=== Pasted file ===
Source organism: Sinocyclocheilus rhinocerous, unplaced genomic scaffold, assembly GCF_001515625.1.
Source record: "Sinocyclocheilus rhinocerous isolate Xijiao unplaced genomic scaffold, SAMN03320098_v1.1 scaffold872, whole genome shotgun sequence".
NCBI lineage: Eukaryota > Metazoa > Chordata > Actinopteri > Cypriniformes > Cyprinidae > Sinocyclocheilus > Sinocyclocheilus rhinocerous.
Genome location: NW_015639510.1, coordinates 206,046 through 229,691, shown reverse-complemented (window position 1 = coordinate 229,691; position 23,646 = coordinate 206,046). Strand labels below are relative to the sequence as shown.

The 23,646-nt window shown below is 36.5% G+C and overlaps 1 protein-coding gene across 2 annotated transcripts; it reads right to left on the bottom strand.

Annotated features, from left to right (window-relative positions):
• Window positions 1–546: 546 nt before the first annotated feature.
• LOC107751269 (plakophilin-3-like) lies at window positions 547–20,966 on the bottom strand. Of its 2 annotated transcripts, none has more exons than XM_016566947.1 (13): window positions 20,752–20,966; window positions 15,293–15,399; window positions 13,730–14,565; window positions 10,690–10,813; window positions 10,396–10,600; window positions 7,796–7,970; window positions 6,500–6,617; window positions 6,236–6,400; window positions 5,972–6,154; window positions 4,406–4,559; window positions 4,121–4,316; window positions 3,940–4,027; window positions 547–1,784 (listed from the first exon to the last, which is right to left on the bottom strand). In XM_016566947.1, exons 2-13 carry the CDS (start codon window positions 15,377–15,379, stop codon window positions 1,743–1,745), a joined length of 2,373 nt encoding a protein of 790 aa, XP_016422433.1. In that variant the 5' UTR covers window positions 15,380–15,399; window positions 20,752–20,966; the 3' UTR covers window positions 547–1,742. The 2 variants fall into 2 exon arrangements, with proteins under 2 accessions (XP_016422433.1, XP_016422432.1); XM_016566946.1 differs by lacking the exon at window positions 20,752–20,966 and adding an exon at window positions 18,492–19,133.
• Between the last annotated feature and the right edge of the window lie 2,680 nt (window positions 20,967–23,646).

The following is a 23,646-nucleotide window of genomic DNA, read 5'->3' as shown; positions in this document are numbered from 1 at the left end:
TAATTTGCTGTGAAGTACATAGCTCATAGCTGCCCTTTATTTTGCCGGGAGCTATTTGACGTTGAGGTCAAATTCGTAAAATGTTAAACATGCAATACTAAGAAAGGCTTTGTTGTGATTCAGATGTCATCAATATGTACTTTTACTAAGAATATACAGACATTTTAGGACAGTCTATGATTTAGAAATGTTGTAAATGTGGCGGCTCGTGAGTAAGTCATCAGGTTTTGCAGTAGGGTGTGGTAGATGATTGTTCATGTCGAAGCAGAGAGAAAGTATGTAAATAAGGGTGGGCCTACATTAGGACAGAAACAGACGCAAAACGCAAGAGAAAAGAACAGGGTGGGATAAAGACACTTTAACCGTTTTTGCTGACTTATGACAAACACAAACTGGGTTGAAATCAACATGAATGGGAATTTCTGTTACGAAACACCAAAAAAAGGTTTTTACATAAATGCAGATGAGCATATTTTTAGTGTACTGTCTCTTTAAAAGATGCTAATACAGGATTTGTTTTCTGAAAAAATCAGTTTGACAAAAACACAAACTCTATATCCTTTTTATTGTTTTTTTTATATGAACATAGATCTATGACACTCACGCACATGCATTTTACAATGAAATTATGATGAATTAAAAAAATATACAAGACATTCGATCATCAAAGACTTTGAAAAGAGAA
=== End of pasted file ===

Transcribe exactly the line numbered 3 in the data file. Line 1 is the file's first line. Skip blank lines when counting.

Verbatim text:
NCBI lineage: Eukaryota > Metazoa > Chordata > Actinopteri > Cypriniformes > Cyprinidae > Sinocyclocheilus > Sinocyclocheilus rhinocerous.